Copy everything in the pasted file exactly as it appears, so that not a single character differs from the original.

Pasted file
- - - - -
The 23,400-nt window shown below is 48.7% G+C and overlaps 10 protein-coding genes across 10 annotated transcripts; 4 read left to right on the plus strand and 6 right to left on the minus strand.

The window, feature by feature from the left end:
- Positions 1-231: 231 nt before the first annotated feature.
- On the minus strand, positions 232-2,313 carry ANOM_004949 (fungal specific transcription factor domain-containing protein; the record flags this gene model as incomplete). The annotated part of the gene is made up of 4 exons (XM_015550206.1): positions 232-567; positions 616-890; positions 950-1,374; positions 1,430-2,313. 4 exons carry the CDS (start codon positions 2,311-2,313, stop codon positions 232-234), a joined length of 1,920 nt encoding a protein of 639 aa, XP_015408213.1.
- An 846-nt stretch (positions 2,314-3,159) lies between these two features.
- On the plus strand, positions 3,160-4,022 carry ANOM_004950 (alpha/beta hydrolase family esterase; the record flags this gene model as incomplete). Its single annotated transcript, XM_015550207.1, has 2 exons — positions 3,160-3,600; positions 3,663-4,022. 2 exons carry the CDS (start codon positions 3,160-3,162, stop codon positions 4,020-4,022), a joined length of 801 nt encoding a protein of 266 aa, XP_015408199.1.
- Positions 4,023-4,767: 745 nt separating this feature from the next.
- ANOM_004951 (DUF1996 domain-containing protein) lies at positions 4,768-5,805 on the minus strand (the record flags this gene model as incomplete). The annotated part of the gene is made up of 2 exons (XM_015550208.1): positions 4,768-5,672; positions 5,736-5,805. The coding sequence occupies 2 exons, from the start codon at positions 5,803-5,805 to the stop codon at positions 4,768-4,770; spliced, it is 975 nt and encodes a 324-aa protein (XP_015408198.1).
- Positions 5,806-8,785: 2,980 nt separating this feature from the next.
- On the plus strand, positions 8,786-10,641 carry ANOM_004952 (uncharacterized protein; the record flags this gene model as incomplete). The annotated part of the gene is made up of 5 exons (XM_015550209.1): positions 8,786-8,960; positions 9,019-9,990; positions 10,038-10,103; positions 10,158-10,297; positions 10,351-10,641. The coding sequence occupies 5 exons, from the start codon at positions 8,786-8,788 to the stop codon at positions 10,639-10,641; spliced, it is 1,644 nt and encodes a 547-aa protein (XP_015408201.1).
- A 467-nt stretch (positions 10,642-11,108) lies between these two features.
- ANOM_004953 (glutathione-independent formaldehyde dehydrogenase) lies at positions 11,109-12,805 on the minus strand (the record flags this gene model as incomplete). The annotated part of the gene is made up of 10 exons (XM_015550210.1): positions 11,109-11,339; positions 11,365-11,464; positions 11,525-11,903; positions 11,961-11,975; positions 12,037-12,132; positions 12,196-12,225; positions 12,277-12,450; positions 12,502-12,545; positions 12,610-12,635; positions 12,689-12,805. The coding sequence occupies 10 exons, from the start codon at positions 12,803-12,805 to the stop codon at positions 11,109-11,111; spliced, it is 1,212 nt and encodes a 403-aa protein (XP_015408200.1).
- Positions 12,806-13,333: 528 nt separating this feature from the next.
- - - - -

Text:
The 23,400-nt window shown below is 48.7% G+C and overlaps 10 protein-coding genes across 10 annotated transcripts; 4 read left to right on the plus strand and 6 right to left on the minus strand.

The window, feature by feature from the left end:
- Positions 1-231: 231 nt before the first annotated feature.
- On the minus strand, positions 232-2,313 carry ANOM_004949 (fungal specific transcription factor domain-containing protein; the record flags this gene model as incomplete). The annotated part of the gene is made up of 4 exons (XM_015550206.1): positions 232-567; positions 616-890; positions 950-1,374; positions 1,430-2,313. 4 exons carry the CDS (start codon positions 2,311-2,313, stop codon positions 232-234), a joined length of 1,920 nt encoding a protein of 639 aa, XP_015408213.1.
- An 846-nt stretch (positions 2,314-3,159) lies between these two features.
- On the plus strand, positions 3,160-4,022 carry ANOM_004950 (alpha/beta hydrolase family esterase; the record flags this gene model as incomplete). Its single annotated transcript, XM_015550207.1, has 2 exons — positions 3,160-3,600; positions 3,663-4,022. 2 exons carry the CDS (start codon positions 3,160-3,162, stop codon positions 4,020-4,022), a joined length of 801 nt encoding a protein of 266 aa, XP_015408199.1.
- Positions 4,023-4,767: 745 nt separating this feature from the next.
- ANOM_004951 (DUF1996 domain-containing protein) lies at positions 4,768-5,805 on the minus strand (the record flags this gene model as incomplete). The annotated part of the gene is made up of 2 exons (XM_015550208.1): positions 4,768-5,672; positions 5,736-5,805. The coding sequence occupies 2 exons, from the start codon at positions 5,803-5,805 to the stop codon at positions 4,768-4,770; spliced, it is 975 nt and encodes a 324-aa protein (XP_015408198.1).
- Positions 5,806-8,785: 2,980 nt separating this feature from the next.
- On the plus strand, positions 8,786-10,641 carry ANOM_004952 (uncharacterized protein; the record flags this gene model as incomplete). The annotated part of the gene is made up of 5 exons (XM_015550209.1): positions 8,786-8,960; positions 9,019-9,990; positions 10,038-10,103; positions 10,158-10,297; positions 10,351-10,641. The coding sequence occupies 5 exons, from the start codon at positions 8,786-8,788 to the stop codon at positions 10,639-10,641; spliced, it is 1,644 nt and encodes a 547-aa protein (XP_015408201.1).
- A 467-nt stretch (positions 10,642-11,108) lies between these two features.
- ANOM_004953 (glutathione-independent formaldehyde dehydrogenase) lies at positions 11,109-12,805 on the minus strand (the record flags this gene model as incomplete). The annotated part of the gene is made up of 10 exons (XM_015550210.1): positions 11,109-11,339; positions 11,365-11,464; positions 11,525-11,903; positions 11,961-11,975; positions 12,037-12,132; positions 12,196-12,225; positions 12,277-12,450; positions 12,502-12,545; positions 12,610-12,635; positions 12,689-12,805. The coding sequence occupies 10 exons, from the start codon at positions 12,803-12,805 to the stop codon at positions 11,109-11,111; spliced, it is 1,212 nt and encodes a 403-aa protein (XP_015408200.1).
- Positions 12,806-13,333: 528 nt separating this feature from the next.